Ann's right that the real star(s) of such scenes don't get enough respect.
The wikipedia article on HD 206267 is more user friendly than the link she provided though:
HD 206267A is a hierarchical triple star system in the northern circumpolar constellation of Cepheus. Two of the members form a spectroscopic binary that orbit each other with a period of 3.7 days, while a third member lies further away—it is unclear whether this third member is gravitationally bound to the pair. The system is emitting a stellar wind that reaches an exceptional velocity of 3,225 km/s, among the highest measured for stars of this type.
Epoch J2000 Equinox J2000
21h 38m 57.61881s
+57° 29′ 20.5399″
Apparent magnitude (V)
O6V((f)) + O9V
U−B color index
B−V color index
Radial velocity (Rv)
Proper motion (μ)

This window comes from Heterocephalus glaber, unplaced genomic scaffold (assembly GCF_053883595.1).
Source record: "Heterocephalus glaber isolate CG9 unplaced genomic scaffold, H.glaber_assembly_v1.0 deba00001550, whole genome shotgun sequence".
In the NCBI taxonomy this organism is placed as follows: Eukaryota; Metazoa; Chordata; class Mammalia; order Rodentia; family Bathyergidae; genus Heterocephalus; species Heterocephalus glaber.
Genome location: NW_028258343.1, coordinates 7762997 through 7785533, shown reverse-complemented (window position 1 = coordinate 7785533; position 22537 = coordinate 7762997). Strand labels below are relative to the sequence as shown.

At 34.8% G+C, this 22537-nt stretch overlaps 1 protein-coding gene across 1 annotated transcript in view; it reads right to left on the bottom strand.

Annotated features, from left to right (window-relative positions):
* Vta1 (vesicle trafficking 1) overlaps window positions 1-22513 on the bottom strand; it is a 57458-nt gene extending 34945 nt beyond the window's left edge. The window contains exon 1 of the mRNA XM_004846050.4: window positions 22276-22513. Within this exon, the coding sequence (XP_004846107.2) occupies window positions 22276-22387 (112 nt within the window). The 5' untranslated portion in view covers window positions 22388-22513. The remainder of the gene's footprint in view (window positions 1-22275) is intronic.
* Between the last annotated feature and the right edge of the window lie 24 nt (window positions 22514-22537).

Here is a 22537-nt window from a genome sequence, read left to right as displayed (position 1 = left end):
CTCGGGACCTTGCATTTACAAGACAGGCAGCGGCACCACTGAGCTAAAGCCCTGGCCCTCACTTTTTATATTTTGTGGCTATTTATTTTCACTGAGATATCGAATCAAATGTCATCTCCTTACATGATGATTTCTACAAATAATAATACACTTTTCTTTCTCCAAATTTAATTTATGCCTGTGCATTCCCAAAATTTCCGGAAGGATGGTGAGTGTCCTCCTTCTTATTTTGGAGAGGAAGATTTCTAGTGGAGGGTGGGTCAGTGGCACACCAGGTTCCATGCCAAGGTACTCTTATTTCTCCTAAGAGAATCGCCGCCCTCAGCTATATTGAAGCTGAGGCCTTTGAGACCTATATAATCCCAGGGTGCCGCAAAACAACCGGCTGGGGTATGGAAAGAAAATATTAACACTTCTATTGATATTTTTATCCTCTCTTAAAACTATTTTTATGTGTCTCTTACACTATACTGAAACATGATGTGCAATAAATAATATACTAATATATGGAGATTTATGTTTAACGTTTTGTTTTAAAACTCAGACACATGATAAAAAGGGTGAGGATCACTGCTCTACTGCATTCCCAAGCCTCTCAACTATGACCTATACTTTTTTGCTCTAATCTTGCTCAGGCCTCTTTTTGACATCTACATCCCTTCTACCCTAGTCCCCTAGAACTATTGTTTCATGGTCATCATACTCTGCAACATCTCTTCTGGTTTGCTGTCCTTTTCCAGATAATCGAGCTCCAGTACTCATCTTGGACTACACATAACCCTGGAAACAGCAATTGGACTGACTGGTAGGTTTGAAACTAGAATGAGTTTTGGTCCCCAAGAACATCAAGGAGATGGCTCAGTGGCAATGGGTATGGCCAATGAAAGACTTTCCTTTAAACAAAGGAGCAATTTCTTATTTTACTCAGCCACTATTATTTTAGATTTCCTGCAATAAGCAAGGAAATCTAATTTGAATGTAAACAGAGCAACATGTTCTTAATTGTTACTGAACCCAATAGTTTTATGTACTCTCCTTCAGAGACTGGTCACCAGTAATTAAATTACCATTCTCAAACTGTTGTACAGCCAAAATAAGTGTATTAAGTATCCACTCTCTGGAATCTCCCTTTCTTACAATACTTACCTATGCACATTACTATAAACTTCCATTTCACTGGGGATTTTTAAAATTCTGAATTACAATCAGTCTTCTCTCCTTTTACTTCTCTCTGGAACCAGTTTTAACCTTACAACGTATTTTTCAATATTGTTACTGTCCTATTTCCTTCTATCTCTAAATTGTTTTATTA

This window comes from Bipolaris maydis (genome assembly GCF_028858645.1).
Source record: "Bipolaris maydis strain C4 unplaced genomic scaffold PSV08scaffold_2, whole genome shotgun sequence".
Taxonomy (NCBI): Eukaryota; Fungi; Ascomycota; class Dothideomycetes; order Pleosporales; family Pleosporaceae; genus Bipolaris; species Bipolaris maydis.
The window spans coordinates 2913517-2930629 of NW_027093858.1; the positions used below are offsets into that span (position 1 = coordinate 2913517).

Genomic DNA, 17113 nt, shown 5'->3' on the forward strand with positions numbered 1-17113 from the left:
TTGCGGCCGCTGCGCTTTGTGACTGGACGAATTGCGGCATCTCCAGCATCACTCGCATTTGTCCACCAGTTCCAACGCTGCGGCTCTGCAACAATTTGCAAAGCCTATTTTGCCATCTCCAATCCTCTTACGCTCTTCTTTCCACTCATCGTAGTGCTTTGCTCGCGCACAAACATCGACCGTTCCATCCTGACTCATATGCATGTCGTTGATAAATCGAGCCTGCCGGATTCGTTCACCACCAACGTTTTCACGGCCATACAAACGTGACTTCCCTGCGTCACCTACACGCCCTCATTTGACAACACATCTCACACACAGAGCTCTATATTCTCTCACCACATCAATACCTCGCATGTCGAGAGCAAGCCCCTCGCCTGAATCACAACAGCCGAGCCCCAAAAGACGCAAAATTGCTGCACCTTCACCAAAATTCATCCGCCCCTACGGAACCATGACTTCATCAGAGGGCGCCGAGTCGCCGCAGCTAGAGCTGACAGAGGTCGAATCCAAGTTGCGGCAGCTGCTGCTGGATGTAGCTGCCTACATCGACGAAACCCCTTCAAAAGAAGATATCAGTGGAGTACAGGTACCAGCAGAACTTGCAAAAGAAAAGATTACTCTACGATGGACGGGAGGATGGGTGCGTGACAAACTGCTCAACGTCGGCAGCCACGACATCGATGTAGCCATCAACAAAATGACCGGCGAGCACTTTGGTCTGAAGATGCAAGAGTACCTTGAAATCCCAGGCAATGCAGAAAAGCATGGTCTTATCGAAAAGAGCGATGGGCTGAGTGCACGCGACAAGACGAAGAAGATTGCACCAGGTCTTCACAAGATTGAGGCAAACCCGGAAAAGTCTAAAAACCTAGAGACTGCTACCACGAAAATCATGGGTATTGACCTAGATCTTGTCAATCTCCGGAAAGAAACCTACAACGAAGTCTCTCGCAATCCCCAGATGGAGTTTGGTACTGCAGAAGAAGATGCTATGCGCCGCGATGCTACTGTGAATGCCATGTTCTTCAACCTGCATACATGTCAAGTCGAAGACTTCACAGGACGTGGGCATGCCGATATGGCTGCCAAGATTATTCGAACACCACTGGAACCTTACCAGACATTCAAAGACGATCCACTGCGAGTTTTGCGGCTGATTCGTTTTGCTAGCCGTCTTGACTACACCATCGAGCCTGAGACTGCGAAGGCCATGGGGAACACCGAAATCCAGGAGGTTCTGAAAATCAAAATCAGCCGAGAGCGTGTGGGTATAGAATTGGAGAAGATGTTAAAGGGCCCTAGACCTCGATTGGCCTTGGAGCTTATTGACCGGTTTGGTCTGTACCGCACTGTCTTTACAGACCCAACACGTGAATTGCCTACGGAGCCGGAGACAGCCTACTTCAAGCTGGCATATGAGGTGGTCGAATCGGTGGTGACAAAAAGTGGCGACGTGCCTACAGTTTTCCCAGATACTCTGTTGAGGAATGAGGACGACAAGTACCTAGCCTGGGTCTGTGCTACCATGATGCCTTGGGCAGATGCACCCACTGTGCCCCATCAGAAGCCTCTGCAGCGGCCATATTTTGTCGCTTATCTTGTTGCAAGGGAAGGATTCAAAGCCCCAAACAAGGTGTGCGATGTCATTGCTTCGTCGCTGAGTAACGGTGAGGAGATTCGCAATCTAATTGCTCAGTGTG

RA: -1.25 mas/yr
Dec.: −4.58 mas/yr
1.65 ± 0.63 mas
approx. 2,000 ly
(approx. 600 pc)
BD+56 2617, FK5 813, HD 206267, HIP 106886, HR 8281.
This stellar system lies in the nebula IC 1396. All three components are massive stars, and the intense ultraviolet radiation they give off ionizes the gas of IC 1396, and causes compression denser globules of the nebula, leading to star formation. The stellar wind produced by the stars is strong enough to strip nearby stars of their protoplanetary disks.
At least two of these three massive stars are class O, (O6 & O9) and they are so close to each other that they orbit each other in only 3.7 days! They are destined (I would guess) to become a contact binary when the O6 swells after it leaves the main sequence. There will be at the very least one Supernova here (if the two stars merge) but more likely two SN and then possibly a kilonova when two neutron stars eventually collide.
Just as zero is not equal to infinity, everything coming from nothing is illogical.